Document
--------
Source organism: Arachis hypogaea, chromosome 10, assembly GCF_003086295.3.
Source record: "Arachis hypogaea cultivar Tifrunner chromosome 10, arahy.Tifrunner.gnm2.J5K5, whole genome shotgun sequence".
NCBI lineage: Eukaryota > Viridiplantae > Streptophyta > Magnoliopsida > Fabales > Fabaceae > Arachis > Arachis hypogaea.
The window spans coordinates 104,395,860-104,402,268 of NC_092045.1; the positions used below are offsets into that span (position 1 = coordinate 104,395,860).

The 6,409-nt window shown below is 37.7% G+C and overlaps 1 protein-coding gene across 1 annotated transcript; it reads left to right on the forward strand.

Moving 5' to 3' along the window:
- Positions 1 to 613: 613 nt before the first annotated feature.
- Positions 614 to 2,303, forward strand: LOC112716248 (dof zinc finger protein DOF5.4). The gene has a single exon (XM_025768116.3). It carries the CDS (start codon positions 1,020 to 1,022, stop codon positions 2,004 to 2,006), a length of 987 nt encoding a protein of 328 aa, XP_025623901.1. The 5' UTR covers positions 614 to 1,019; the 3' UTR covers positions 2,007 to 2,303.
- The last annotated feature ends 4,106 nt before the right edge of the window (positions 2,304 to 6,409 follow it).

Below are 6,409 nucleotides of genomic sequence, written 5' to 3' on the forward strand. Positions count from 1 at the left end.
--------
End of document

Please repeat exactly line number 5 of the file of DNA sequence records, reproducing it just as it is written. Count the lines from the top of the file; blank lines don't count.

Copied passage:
The 6,409-nt window shown below is 37.7% G+C and overlaps 1 protein-coding gene across 1 annotated transcript; it reads left to right on the forward strand.